Joseph Anton Lived Too Longhttps://indianexpress.com/article/news-archive/web/joseph-anton-lived-too-long/

Joseph Anton Lived Too Long

Salman Rushdie discovered himself in the years underground but the ordeal may have cost him a bit of his humanity

Book: Joseph Anton

Author: Salman Rushdie

Publisher: Jonathan Cape

Price: Rs. 799

Pages: 636

Through Saleem Sinai,Saladin Chamcha,even a bit of Malik Solanka and several other protagonists in his fascinating novels,Salman Rushdie has always been generous,letting the reader peep inside his head and glimpse at what makes him tick. His readers have always been privy to vignettes of his personality,roots,influences and shadows. In the course of the sordid events following the declaration of the fatwa by Iran’s Ayatollah Khomeni (not quite authenticated,oddly enough — unsigned and typewritten,as Rushdie informs us in his latest literary offering) his readers know Rushdie from the pages of newspapers as much as from his books.

But the full Monty — Salman Rushdie’s 636-page memoir titled Joseph Anton — still reveals an author in very special circumstances. This could have been a shorter account. But Rushdie has produced a third person narrative almost as compelling as his other big ventures,which have effectively employed all kinds of techniques — straight storyline,autobiographical elements,magic realism and history. Joseph Anton,the pseudonym he chose in his underground years in the UK,borrows from the names of his favourite writers,Joseph Conrad and Anton Chekov. Carrying on the tradition of po-co and po-mo – post-colonial and post-modern — Rushdie has coined a term to demarcate his life after the fatwa: ‘po-fa’. His memoir is in part his own story,from Warden Road in Mumbai to Rugby School in England,along with the story of his loves and horrors — sometimes,he alleges,they were the same thing. But most significantly,it is a biography of the ideas that he has developed in his books.

The most fascinating is his account of how Satanic Verses came into being in his mind. He was able to conceive this book because of his fascination with God despite being godless,a fascination for a major religion whose founder is not myth but historical,of recorded times,not just legend. His scholarship helped,as did stories that his father had told him in his childhood. He was moved to look at stories and storytelling,stretched across cultures,symbols and beliefs,as artefacts almost as sacred as the thing the Rushdie-haters say they are anxious to protect.

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Rushdie records his often inconsistent approach to fighting his difficult and strained circumstances,battling the angry Ayatollah along with the contempt of the British tabloid press. He moves from being horrified at what is going on to trying to formulate a “defence” — moving from making a loud “free speech” case to dithering about a semi-apology,to “discussions” with British and Egyptian clerics about what he wrote. And then he falsely descended to writing essays where he “accepted” that he was a Muslim. Then he tried to get back from that point to redefine who he was. One of the finest passages in the book examines how events forced him not just to clarify what he was up against,but to get some clarity about “what he was defending”,and about who he was himself.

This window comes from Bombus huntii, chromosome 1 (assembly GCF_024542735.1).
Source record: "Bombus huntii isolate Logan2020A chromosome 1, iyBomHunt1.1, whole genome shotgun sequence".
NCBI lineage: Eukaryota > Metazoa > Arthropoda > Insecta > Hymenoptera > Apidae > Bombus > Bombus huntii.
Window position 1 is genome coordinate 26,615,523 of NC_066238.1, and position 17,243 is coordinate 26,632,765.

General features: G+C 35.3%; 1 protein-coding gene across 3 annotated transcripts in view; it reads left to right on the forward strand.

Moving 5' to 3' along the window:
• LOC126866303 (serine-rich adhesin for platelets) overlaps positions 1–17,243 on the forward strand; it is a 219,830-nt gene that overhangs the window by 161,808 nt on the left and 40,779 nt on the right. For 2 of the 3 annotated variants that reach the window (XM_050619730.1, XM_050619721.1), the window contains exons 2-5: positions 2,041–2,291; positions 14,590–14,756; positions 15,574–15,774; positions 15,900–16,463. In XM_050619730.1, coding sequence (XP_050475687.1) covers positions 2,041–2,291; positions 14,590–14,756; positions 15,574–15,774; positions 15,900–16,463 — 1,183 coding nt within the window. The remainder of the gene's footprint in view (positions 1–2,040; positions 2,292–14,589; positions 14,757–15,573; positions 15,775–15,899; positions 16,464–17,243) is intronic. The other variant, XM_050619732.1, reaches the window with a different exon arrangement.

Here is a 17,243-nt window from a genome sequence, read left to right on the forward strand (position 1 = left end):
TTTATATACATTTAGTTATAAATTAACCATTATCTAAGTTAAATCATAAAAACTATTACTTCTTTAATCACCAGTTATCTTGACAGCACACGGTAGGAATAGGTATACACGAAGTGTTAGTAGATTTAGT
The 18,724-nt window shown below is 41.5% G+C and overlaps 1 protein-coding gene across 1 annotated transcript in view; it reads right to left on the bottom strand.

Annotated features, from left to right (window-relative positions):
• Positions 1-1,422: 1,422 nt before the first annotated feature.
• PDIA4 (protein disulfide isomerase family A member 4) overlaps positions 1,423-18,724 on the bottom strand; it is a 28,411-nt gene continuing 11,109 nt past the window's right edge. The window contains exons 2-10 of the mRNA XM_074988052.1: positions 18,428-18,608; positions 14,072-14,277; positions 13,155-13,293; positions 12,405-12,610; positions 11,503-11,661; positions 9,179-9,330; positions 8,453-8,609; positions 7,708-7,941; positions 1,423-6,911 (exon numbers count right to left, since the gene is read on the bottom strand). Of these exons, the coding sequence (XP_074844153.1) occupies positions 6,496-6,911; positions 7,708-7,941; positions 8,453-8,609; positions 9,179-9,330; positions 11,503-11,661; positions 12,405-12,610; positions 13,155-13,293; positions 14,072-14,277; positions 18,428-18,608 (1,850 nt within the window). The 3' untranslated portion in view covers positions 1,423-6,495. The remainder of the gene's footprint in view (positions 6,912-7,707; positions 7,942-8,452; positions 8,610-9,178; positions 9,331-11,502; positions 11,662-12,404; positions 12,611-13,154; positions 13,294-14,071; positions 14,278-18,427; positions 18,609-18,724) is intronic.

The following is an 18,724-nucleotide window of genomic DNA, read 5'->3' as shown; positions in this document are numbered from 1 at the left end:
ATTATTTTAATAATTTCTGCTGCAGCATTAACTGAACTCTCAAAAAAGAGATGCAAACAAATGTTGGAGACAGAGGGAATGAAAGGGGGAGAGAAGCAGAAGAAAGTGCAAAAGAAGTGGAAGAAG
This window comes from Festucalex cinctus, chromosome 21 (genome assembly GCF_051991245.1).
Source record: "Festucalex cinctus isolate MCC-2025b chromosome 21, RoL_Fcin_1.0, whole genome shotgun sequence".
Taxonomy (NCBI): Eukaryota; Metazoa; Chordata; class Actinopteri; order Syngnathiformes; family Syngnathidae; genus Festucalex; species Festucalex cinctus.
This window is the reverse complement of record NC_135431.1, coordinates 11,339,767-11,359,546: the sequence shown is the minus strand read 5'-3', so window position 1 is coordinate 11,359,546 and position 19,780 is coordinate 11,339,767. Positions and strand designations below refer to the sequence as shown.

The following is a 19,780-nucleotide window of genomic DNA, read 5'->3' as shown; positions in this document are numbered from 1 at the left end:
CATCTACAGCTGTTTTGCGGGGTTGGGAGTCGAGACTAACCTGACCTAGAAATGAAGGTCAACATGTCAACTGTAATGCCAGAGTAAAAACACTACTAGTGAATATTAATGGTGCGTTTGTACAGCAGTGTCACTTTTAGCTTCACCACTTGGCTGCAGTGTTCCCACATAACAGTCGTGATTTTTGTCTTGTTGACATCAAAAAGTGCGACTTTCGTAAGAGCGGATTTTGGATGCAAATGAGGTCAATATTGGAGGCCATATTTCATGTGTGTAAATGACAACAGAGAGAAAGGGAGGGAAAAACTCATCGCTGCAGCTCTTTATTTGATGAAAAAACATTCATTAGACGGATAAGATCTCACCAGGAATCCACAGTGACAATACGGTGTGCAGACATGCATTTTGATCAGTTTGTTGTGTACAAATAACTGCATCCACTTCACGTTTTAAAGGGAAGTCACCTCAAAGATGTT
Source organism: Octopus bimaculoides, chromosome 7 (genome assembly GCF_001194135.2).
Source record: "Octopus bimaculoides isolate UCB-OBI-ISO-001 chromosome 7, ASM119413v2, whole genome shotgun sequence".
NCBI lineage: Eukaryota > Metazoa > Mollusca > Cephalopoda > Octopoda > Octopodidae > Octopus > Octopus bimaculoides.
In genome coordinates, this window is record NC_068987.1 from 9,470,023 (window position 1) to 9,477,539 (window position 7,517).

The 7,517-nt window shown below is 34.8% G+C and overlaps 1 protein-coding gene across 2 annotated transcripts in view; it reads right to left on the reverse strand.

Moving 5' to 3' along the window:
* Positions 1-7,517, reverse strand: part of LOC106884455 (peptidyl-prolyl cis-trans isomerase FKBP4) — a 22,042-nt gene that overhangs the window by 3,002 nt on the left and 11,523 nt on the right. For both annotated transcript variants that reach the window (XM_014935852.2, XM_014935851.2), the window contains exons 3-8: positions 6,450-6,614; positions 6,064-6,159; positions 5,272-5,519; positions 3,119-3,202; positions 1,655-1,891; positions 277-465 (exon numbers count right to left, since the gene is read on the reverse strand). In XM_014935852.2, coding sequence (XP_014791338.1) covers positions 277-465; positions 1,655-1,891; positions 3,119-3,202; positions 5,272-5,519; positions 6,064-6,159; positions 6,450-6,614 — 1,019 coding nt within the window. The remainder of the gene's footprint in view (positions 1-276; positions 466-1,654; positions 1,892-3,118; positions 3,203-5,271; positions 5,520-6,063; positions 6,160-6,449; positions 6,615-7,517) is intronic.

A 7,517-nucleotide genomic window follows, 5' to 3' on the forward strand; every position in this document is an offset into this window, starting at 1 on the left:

India finds a special place in his book. He comes here to the “horn of plenty”,the land of gup,if you like. He takes a long drink to help him suffuse his writings with all that only India can offer. But ironically,this is where he also encountered the dark and sullen land of chup,as India was the first country to ban the Satanic Verses. He recalls in detail all those who had opposed his return in the early 2000s,as well as those who had backed him and,even if they disagreed violently with his opinions or with “that awful book”,defended his right to write it.

There are gripping (and contentious) moments in the book when he locates his predicament in the larger debates on free speech,in which the idea of book-burning is seen as a reprehensible prelude to the killing of men. But what is most striking here is that while it tells the story of the Joseph Anton years very well — in most parts,at least — it is very thin when it comes to being self-critical or even mildly critical of Rushdie’s own actions. His country of residence and the UK’s protection team are thanked on the last page,but the impression you walk away with is not one of gratitude for the protection extended to him by the state in his most difficult years.

Again,on the personal front,when writers embark on their memoirs,they have to take a call on how much to reveal. To what extent should they write about the intimate aspects of life’s journey,especially when they involve other living persons? Well,Rushdie has decided to be unsparing about at least two of his wives,Marianne Wiggins and Padma Lakshmi.

There is immense scholarship on display,some humour and also a degree of self-deprecation,admittedly small,in the italicised letters deployed to summarise arguments. Some letters addressed to God (or god?) and to himself are fabulous. Some real letters are also reproduced here and the correspondence with John le Carre in the letters page of the Guardian sparkles.

But what is striking in its absence and lends a sense of incompleteness to this account — which even includes some unnecessary details of the activities of a former mother-in-law — is introspection. And coming from a man of Rushdie’s intelligence,it disappoints by revealing the creator of the multi-layered Saleem Sinai to be totally uncritical of himself. Maybe being Joseph Anton for so long did this to Salman Rushdie.

seema.chishti@expressindia.com